Reproduced with permission, from Niloufer Ichapouria King’s “My Bombay Kitchen”
In Niloufer’s words:
The recipe for this cake, one of the most precious gifts I’ve ever received in my life, comes from a generous Swedish friend, Ragnhild Langlet, a textile artist of extraordinary talent. The cake became an immediate favorite in our household, an honorary Parsi dessert and our most requested birthday cake.
We met Ragnhild Langlet in a Berkeley garden in the early summer of 1987 at a potluck wedding celebration to which she brought an unassuming cake baked in an unassuming pan. That unassuming little cake was one of the most powerful things I’ve ever tasted. It was suffused with a scent of cardamom, crunchy whole seeds throughout, sweet enough, rich enough, light enough. Cake perfection. The taste is so exotic, so tropical, yet so adaptable to any cuisine that it’s a surprise to know that it comes from Sweden, which turns out to be the world’s second-largest market for cardamom, India being number one.
This cake is excellent the first day, even better the next and the next and the next, if it lasts that long. Serve with fruit or a custard or ice cream. There’s nothing that it doesn’t complement.
Serves 6 to 10.
2 to 3 tablespoons sugar, for the pan
Sliced unblanched almonds, for the topping (optional)
4 large eggs
1 1/3 cups granulated sugar
1 1/3 sticks unsalted butter
1 tablespoon cardamom seeds
1 1/3 cups all purpose flour
Pinch of salt
• Heat oven to 350 degrees. Prepare a 9-inch diameter springform pan by buttering it liberally, sprinkling 2 to 3 tablespoons sugar, and shaking the pan until the bottom and sides are coated with sugar. Don’t worry about extra sugar on the bottom. Cover the bottom with sliced almonds if you want a particularly crunchy topping. Ragnhild also suggested ground almonds or bread crumbs. If you want to be absolutely sure that the topping won’t stick, use a parchment paper disk to line the bottom of the pan before buttering and sugaring it.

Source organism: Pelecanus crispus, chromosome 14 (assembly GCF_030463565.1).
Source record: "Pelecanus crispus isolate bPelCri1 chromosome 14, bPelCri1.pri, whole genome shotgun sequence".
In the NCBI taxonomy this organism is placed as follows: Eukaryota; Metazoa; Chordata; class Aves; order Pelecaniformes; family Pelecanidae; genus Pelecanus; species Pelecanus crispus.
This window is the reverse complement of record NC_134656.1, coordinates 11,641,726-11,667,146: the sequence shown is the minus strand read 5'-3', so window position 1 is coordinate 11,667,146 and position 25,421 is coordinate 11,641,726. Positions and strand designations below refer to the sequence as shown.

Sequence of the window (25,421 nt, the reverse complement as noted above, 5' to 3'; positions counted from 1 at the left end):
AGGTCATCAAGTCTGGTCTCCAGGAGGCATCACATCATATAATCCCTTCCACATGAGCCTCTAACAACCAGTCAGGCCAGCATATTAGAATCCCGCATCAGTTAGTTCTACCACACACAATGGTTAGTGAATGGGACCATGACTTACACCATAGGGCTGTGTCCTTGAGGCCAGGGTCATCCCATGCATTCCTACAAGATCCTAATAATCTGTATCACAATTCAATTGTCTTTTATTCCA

• Using a stand mixer if you have one, a handheld beater, or a powerful and patient arm, cream the eggs and sugar until thick and pale and tripled in volume, about 5 minutes. Melt the butter in a little saucepan. Bruise the cardamom seeds in a mortar. Quickly fold the flour and salt into the egg and sugar mixture, followed by the butter and the cardamom. Give the batter a thorough stir before tipping it into the prepared pan. Thump the pan on the counter to settle the batter.
• Bake the cake for 30 to 35 minutes. The top should feel dry and spring back when lightly pressed, and a skewer or knife inserted into the center should come out dry. Remove from the oven and leave in the pan about 5 minutes. Run a knife around the sides of the pan before inverting the cake onto a rack to cool. Remove the bottom of the pan carefully while the cake is still very warm. Let cool before serving.
Rose Geranium Cardamom Cake:
For our dear friend Catherine’s birthday in 1987, I embedded rose geranium leaves in the top of the cake (actually the bottom of the springform pan) along with the almonds, and served it with a winter fruit compote also lightly scented with rose geranium. If you can ever get near a cardamom plant, which is a member of the ginger family, try a leaf from it, too.